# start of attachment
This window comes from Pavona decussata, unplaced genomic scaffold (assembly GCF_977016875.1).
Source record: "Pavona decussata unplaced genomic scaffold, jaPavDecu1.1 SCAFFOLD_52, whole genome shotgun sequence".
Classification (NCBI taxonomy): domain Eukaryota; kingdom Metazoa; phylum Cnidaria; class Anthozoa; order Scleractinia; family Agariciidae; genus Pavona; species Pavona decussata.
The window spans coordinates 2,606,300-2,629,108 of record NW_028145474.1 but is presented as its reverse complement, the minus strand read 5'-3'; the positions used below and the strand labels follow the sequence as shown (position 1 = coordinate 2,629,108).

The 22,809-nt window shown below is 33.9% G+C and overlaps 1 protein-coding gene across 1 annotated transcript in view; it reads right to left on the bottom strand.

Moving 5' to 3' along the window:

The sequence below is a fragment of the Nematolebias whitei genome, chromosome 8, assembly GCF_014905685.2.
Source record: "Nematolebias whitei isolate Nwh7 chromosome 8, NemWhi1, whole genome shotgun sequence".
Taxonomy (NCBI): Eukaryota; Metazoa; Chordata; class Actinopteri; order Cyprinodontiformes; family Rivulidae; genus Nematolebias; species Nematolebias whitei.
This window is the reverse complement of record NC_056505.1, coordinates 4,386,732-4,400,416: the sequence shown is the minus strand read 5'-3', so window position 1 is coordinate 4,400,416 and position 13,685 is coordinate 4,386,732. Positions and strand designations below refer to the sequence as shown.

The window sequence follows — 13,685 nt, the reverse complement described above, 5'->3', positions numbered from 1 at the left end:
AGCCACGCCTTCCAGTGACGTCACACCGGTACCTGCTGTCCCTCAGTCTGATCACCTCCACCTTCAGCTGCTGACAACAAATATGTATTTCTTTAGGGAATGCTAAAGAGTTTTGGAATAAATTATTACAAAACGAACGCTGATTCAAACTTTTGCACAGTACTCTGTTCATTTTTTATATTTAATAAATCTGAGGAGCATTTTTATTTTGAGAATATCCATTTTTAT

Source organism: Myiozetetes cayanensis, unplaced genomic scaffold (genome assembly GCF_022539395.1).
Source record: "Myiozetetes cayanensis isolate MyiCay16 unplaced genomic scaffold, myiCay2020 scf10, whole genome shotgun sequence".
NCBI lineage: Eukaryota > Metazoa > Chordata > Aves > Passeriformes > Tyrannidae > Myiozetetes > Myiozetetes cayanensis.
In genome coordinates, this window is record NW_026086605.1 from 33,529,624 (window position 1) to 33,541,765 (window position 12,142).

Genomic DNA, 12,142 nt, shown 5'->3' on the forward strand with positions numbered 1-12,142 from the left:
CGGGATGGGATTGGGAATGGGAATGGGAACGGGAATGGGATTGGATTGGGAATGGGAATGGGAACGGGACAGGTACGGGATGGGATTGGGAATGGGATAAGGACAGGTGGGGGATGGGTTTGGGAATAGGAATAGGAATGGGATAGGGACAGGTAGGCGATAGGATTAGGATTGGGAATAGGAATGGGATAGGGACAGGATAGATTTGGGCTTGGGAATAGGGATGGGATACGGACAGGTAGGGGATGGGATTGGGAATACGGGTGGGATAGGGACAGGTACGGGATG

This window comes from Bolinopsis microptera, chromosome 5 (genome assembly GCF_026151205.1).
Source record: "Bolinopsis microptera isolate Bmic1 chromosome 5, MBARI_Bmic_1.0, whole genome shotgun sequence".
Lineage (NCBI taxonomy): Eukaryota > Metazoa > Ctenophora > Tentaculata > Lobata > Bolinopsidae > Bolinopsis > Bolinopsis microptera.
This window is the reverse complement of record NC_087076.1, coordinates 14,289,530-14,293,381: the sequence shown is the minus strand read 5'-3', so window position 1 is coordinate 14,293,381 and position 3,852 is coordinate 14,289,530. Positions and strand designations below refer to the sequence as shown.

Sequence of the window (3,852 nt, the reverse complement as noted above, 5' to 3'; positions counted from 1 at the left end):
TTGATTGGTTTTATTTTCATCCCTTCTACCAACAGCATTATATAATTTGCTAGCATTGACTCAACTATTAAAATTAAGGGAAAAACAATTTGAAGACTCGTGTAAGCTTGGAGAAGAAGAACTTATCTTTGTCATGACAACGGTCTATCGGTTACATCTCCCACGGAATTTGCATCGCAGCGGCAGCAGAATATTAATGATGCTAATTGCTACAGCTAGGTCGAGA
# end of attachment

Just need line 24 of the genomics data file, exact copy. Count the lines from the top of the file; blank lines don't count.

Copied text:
TTGATTGGTTTTATTTTCATCCCTTCTACCAACAGCATTATATAATTTGCTAGCATTGACTCAACTATTAAAATTAAGGGAAAAACAATTTGAAGACTCGTGTAAGCTTGGAGAAGAAGAACTTATCTTTGTCATGACAACGGTCTATCGGTTACATCTCCCACGGAATTTGCATCGCAGCGGCAGCAGAATATTAATGATGCTAATTGCTACAGCTAGGTCGAGA